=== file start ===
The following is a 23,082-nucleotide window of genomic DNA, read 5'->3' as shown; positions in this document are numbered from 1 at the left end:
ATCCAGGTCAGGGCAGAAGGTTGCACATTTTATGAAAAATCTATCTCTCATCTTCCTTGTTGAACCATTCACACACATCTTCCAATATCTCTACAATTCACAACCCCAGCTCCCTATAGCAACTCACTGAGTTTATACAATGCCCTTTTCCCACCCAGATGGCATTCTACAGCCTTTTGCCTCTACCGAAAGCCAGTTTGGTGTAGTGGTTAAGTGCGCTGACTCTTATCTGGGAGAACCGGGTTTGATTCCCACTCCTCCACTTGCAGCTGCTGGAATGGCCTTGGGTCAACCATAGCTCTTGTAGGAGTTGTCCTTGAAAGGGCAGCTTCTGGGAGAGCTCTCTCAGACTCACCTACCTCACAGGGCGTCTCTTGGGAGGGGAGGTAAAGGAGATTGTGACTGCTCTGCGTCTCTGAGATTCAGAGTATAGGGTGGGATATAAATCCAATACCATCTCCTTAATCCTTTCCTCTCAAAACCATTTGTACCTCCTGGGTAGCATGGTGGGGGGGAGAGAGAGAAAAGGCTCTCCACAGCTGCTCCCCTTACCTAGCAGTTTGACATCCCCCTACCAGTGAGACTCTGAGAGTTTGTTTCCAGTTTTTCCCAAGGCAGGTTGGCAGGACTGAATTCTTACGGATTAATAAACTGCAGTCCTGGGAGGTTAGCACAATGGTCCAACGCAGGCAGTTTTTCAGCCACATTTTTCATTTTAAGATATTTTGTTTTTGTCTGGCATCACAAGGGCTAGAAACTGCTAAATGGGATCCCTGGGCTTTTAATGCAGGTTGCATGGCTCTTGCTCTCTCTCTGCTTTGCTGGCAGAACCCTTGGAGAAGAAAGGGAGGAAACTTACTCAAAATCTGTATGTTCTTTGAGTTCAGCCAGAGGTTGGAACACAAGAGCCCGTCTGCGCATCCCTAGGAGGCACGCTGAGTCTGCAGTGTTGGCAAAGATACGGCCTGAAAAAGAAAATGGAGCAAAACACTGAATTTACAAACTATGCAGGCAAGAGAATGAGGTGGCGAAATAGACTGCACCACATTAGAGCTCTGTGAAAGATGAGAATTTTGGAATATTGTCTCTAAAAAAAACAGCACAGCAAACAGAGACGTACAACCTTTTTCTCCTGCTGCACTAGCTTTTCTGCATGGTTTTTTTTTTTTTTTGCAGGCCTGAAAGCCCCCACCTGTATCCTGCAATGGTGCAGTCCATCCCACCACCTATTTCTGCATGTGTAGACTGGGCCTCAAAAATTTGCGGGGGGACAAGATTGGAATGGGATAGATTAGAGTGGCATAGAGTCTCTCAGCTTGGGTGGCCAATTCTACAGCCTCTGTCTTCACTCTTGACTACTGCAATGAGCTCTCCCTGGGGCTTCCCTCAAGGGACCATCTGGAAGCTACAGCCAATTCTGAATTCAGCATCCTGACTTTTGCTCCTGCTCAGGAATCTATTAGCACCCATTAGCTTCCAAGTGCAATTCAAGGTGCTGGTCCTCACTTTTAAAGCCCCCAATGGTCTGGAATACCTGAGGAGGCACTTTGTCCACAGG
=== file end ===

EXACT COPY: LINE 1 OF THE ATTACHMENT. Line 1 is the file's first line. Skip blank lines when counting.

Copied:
The following is a 23,082-nucleotide window of genomic DNA, read 5'->3' as shown; positions in this document are numbered from 1 at the left end: